"I am a young individual starting to get my life on track. I want to start making some real money for the future, so I want to start investing. My knowledge of the stock market is very limited. How do you suggest I get started with a limited amount of money? I know a little about Mutual Funds, however I want to try investing on my own. Do you think this is wise?"
Well, it’s certainly wise to get your life on track and begin investing. Whether it’s wise to compete with experienced investors and professionals when your knowledge is "very limited" is another story. Even a Nobel laureate like Bill Sharpe, one of the great names in the investment world for his work identifying the importance of — and then quantifying — risk-adjusted return, invests much of his own money via index funds. These are funds with very low expenses and low taxable gains because they just buy and hold "the market" as a whole. You (and he) obviously won’t beat the market this way; you’ll trail it by about a quarter of one percent. But you’ll beat most other mutual funds, and most of your friends.
That said, investing on your own can be fun, exciting and profitable (or addictive, self-destructive and money-losing). Millions of us do it, and with the new ultra-low commissions available, the odds are much better than they used to be.
You might want to read books like A Random Walk Down Wall Street (Burton Malkiel) or The Only Investment Guide You’ll Ever Need (me) to get some sense of what you’re getting into. And you might also want to wait a few more weeks for Barron’s annual "Roundtable," which fills the first three or four issues of each new year. There, a dozen of the world’s top money managers describe what they like and hate and why. It’s fascinating reading and will give you more than enough ideas of what to invest in and avoid. You’ll also see how they think and what you’re up against in competing with them.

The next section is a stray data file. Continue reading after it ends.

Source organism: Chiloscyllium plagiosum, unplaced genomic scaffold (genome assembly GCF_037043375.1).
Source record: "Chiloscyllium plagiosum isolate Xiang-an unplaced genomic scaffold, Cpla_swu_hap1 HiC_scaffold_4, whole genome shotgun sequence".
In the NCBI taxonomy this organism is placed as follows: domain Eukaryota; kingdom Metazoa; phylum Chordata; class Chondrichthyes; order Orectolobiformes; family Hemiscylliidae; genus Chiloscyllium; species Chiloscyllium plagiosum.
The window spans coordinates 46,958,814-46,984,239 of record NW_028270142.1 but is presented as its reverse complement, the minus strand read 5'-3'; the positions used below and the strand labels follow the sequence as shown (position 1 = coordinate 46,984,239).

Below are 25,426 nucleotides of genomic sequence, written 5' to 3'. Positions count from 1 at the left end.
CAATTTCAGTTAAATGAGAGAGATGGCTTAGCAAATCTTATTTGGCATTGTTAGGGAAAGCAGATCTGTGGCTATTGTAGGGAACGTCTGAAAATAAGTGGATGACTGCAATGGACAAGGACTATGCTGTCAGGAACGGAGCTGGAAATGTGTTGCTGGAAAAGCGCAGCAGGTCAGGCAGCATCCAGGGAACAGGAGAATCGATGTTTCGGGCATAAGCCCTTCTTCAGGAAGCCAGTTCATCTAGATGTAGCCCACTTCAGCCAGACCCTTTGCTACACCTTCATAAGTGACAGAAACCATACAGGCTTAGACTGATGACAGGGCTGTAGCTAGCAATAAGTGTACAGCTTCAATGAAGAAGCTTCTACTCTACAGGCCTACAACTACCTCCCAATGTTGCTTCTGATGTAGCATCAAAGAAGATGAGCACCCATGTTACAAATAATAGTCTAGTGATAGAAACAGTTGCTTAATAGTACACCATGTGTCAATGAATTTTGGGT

The good thing about the investment game, unlike many others, let alone Las Vegas, is that in theory everyone can win. Some will do much better than others, but over time everyone can participate in the growth and profitability of the world economy.
Quote of the Day
We're not trying to outsmart the smart guys. We're trying to sell bonds to the dumb guys.~alleged remark of the head of a Wall Street mortgage-bond group
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